Examining the lifespan of Solid State Drives. It really is safe to say that Solid State Drives are gradually clearing out hard disk drives from the market, really there are two major reasons why HDDs still exist, they are cheaper and they have been around for a long so people feel they are more reliable.
How long do SSDs last?
This is obviously dependent on usage as using it carelessly will result in a shorter lifespan. Beyond placing a number on its lifespan, we also need to understand that every SSD has a terabytes written capacity allocated to it and once you have used it, you will need to purchase a new one.
SSDs have no moving parts, unlike the HDDs that have moving parts i.e., a spinning disk. SSDs write and store data faster than HDDs, so they have better performance and are more durable. SSDs are also not affected by magnetic fields; they can absorb more shocks and vibrations in comparison to HDDs.
Weighing Other Benefits of SSDs
The SSD is designed to ensure that writing and storing data does not require movement as everything in done using a flash mechanism, this design makes the hardware durable to withstand drops, severe temperatures and other things that are usually catastrophic for HDDs. There is also a reduction power consumption and heat production, making it appealing for people who use portable devices.
Understanding how SSDs work
SSDs use the NAND flash memory so there is a program-erase cycle. This means that there is usually a cycle of writing, erasing, and overwriting and every SSD can undergo. Usually referred to as cycles of P/E, an SSD can complete this cycle successfully between 500 -100,000 before it needs to be replaced. These cycles exist because no new information can be programmed into an SSD without removing an old one.
Types of SSDs
Still on the NAND cell technology of SSDs, there are four types:
- One bit per cell known as the Single Level Cell. This SSDs store only one bit so it is not necessary to keep track of electrons and all you have to look out for is level of voltage flow. In simple English, these types of SSDs are not suitable for heavy workload.
- Multi-level Cell which stores 2 bits per cell.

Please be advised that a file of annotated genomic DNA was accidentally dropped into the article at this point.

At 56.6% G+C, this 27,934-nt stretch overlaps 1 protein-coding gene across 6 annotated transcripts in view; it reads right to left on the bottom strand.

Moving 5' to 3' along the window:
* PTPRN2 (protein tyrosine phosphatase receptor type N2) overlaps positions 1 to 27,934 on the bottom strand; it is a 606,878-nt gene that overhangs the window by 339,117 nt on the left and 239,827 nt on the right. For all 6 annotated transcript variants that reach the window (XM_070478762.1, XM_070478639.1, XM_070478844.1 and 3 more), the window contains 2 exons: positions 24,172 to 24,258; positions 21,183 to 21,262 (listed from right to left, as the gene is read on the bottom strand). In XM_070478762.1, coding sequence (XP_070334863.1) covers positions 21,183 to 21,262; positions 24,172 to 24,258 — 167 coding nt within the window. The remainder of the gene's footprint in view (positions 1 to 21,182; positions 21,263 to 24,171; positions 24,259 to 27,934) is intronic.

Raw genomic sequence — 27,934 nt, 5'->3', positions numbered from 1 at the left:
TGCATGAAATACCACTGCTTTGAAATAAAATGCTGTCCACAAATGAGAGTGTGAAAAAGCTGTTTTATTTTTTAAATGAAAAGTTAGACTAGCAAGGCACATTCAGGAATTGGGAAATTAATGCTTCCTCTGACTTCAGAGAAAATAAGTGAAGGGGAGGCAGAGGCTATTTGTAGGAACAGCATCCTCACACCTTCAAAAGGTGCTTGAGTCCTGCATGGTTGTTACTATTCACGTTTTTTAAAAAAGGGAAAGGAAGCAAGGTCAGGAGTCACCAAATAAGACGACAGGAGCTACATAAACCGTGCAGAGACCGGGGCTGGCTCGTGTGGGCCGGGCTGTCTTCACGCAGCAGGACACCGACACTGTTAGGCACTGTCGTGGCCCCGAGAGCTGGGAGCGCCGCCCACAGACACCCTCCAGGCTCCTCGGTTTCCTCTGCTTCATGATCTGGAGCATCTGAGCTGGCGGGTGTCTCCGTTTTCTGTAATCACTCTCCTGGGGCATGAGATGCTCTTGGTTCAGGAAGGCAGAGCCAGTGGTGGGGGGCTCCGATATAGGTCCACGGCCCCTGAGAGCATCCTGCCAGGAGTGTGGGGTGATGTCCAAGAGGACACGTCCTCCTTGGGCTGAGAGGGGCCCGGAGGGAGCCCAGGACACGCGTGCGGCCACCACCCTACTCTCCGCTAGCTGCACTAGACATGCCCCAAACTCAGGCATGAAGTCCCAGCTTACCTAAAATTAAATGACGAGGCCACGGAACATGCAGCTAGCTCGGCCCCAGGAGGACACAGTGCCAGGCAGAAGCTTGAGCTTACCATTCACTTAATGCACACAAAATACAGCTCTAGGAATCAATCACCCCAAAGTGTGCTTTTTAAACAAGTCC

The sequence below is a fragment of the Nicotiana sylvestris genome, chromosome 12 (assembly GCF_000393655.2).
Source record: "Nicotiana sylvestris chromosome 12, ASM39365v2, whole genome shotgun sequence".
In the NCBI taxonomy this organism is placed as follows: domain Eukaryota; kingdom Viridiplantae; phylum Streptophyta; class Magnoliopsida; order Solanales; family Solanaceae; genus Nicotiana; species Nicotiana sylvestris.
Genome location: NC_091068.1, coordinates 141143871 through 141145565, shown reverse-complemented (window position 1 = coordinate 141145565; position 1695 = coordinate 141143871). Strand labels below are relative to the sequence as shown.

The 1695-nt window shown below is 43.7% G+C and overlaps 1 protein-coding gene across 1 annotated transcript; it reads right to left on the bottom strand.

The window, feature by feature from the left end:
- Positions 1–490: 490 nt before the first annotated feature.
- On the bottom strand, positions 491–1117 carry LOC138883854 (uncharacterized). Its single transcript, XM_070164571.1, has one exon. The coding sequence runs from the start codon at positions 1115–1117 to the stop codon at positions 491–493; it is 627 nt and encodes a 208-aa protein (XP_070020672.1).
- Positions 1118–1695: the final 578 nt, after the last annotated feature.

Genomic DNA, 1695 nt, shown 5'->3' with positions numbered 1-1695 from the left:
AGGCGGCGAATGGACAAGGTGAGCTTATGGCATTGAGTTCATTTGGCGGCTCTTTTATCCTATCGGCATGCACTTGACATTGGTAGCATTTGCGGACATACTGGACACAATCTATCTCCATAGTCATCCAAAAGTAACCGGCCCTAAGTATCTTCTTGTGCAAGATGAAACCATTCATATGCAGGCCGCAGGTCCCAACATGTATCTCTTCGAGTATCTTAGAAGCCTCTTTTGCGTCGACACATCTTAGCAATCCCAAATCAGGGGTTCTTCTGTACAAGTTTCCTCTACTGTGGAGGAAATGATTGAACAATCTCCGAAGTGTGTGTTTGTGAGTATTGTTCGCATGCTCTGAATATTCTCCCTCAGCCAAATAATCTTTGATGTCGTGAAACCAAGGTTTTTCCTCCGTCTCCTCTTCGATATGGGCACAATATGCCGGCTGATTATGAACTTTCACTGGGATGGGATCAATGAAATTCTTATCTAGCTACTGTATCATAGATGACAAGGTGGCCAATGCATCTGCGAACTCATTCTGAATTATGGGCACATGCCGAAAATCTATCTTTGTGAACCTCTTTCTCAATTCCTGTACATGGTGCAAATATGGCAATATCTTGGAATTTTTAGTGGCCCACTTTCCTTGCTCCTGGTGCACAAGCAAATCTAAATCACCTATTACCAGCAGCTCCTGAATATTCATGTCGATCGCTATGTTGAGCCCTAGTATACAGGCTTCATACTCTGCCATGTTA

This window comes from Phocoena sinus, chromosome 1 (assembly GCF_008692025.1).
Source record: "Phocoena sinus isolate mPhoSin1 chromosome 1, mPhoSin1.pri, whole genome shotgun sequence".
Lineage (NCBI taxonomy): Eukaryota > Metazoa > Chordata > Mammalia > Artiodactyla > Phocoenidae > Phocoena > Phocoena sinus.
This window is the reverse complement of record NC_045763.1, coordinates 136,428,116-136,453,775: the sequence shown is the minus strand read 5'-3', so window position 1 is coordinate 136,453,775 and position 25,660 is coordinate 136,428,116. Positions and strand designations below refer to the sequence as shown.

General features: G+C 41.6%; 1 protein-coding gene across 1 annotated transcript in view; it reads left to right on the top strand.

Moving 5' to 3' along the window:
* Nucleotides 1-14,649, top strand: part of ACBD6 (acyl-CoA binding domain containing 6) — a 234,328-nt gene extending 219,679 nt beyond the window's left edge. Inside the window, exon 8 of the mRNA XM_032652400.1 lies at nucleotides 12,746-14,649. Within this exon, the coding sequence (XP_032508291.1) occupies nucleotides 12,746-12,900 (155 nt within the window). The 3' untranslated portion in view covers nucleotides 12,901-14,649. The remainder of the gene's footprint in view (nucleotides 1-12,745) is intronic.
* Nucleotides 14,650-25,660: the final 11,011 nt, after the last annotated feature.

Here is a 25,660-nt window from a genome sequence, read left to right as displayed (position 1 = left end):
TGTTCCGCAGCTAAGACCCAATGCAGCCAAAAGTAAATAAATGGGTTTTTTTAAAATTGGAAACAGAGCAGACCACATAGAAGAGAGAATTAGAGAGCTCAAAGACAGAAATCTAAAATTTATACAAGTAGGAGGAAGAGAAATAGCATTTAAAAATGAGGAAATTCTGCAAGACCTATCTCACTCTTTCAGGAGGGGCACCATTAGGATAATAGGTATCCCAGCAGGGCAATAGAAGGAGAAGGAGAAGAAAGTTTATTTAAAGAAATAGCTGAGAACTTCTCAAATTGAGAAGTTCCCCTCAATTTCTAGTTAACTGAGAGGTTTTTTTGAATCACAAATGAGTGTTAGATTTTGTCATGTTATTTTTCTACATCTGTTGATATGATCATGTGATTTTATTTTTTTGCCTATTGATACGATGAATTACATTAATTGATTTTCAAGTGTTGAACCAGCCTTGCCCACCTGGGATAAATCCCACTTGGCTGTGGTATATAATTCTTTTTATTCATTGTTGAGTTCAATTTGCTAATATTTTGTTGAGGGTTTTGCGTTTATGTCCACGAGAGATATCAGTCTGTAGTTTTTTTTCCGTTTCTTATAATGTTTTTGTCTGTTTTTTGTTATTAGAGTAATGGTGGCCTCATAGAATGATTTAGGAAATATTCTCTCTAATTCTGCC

- Triple Level Cell, this stores 3 bits per cell.
- Quad Level Cell stores four bits cell.
What is the point of these categories? The higher the capacity to store bits, the higher the capacity to read data without producing so much heat.
3 Tips for maximising your SSD
Knowing the lifespan is not enough, you can take measures to ensure that it lasts, here are a few tips for maximising your SSD.
Reducing the amount of test runs: benchmarking the performance of one SSD to another is common for people who do tech reviews and sometimes regular users just want to know how fast the SSD really is by transferring data. As stated earlier, every SSD has a finite P/E cycle and for every use the cycle counts.
Understand that hibernation comes with a price: putting your system in hibernation, a file is created to ensure that your system stays the same way you left it, this file will cost your entire RAM and your SSD will be running to ensure your data stays. A better option is to put your PC to sleep.
Updating your Operating System makes a difference: the newer versions of operating systems are designed to accommodate SSDs making them perform better, so updating regularly is important.
Who should use an SSD?
SSDs just like HDDs have two categories: internal and external. For internal SSDs, when you purchase a new model of a PC especially Ultrabook, they almost always come with an SSD. There you have it, the first types of people that need SSDs are those that value portability and people who love advanced tech or new tech i.e., the technophiles.
Another set of people are those that love to enjoy the best performance a device has to offer. There are gamers that use desktops and because SSDs are not just for portable devices, these gamers love to use SSDs to ensure smoother game play and experience. Asides games, the video creators need high quality content, we are talking 4k and sometimes 8k and this is not really feasible on HDD.
SSD ensures an overall great performance and anyone with this need with the pockets to match should get one.
Sometimes just SSD is not enough
Well, considering the better portion of this article has been highlighting reason why SSD is amazing, the subtitle might be a bit confusing but let us explain. Now storage has two categories: offline and online, the former is a one time cost while the latter requires a subscription. The both have their advantage and disadvantage but that is not the focus of this article.
The point is SSDs with a storage capacity of 256GB is more expensive than HDD with 1TB and an SSD 8TB is expensive. So, for people with a lot of files that cannot afford a subscription but want to use a fast computing system, the solution is to have an SSD PC and also HDD external hard drive to store files.
Is there a huge price margin between SSD and HDDs?
Remember how this article pointed out how one of the few reasons that SSDs have not completely wiped out HDDs from the market is because of price? Well, this will become a non-issues overtime as more manufacturers keep producing SSDs, competition will cause a price reduction. However, currently an SSD costs at least $30 more than HDD.
How much does an SSD cost?
Prices vary according to needs but with $150, you can get a good SSD.
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